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Shoulder instability is a chronic condition that causes frequent dislocations of the shoulder joint. A dislocation occurs when the end of the humerus (the ball portion) partially or completely dislocates from the glenoid (the socket portion) of the shoulder. A partial dislocation is referred to as a subluxation whereas a complete separation is referred to as a dislocation. The common symptoms of shoulder instability include pain with certain movements of the shoulder; popping or grinding sound may be heard or felt, swelling and bruising of the shoulder may be seen immediately following subluxation or dislocation. Visible deformity and loss of function of the shoulder occurs after subluxation or sensation changes such as numbness or even partial paralysis can occur below the dislocation as a result of pressure on nerves and blood vessels.
The risk factors that increase the chances of developing shoulder instability include:
- Injury or trauma to the shoulder
- Falling on an outstretched hand
- Repetitive overhead sports such as baseball, swimming, volleyball, or weightlifting
- Loose shoulder ligaments or an enlarged capsule.
The goal of conservative treatment for shoulder instability is to restore stability, strength, and full range of motion. Conservative treatment measures may include the following:
- Closed Reduction: Following a dislocation, your surgeon can often manipulate the shoulder joint, usually under anesthesia, realigning it into proper position. Surgery may be necessary to restore normal function depending on your situation.
- Medications: Over the counter pain medications and NSAID’s can help reduce the pain and swelling. Steroidal injections may also be administered to decrease swelling.
- Rest: Rest the injured shoulder and avoid activities that require overhead motion. A sling may be worn for 2 weeks to facilitate healing.
- Ice: Ice packs should be applied to the affected area for 20 minutes every hour.
When these conservative treatment options fail to relieve shoulder instability, your surgeon may recommend shoulder stabilization surgery. Shoulder stabilization surgery is done to improve stability and function to the shoulder joint and prevent recurrent dislocations. It can be performed arthroscopically, depending on your particular situation, with much smaller incisions. Arthroscopy is a surgical procedure in which an arthroscope, a small flexible tube with a light and video camera at the end, is inserted into a joint to evaluate and treat of the condition. The benefits of arthroscopy compared to the alternative, open shoulder surgery are smaller incisions, minimal soft tissue trauma, less pain leading to faster recovery.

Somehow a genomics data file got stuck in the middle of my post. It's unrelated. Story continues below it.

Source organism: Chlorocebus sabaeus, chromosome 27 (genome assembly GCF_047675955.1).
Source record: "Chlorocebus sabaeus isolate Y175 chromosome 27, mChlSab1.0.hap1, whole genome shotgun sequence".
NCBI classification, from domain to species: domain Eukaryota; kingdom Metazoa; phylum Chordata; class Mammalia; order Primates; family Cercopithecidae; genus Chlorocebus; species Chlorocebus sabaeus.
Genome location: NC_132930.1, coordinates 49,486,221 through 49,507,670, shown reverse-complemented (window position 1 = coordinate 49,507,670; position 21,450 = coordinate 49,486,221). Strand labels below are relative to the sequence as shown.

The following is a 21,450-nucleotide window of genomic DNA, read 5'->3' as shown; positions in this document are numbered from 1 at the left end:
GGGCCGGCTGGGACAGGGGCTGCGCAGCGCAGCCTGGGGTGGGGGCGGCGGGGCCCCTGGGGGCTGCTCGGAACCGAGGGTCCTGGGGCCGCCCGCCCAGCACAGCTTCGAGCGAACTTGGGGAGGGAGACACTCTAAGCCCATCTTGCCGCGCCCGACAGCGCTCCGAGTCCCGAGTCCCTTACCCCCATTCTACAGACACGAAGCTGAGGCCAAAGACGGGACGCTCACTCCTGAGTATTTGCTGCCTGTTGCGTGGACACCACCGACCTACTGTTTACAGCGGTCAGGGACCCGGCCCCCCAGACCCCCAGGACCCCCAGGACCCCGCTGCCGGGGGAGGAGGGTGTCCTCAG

Other Shoulder and Elbow Conditions
- Adult Forearm Fractures
- Arthritis of the Shoulder
- Biceps Tendon Tear at the Elbow
- Clavicle Fracture (Broken Collarbone)
- Cubital Tunnel Syndrome
- Distal Biceps Rupture
- Distal Humerus Fractures of the Elbow
- Dislocated Shoulder
- Elbow Dislocation
- Elbow Injuries in the Throwing Athlete
- Elbow (Olecranon) Bursitis
- Elbow Fractures in Children
- Forearm Fractures in Children
- Fracture of the Shoulder Blade (Scapula)
- Frozen Shoulder
- Golfer’s Elbow
- Lateral Epicondylitis
- Osteoarthritis of the Elbow
- Osteochondritis Dissecans
- Radial Head Fractures of the Elbow
- Recurrent and Chronic Elbow Instability
- Rotator Cuff Tear
- Shoulder Joint Tear (Glenoid Labrum Tear)
- Shoulder Impingement
- Shoulder Injuries in the Throwing Athlete
- Shoulder Instability
- Shoulder Separation
- SLAP Tears
- Shoulder Trauma (Fractures and Dislocations)
- Tennis Elbow
- Thoracic Outlet Syndrome
- Ulnar Nerve Entrapment at the Elbow (Cubital TunnelSyndrome)
- Ulnar Collateral Ligament (UCL) Injury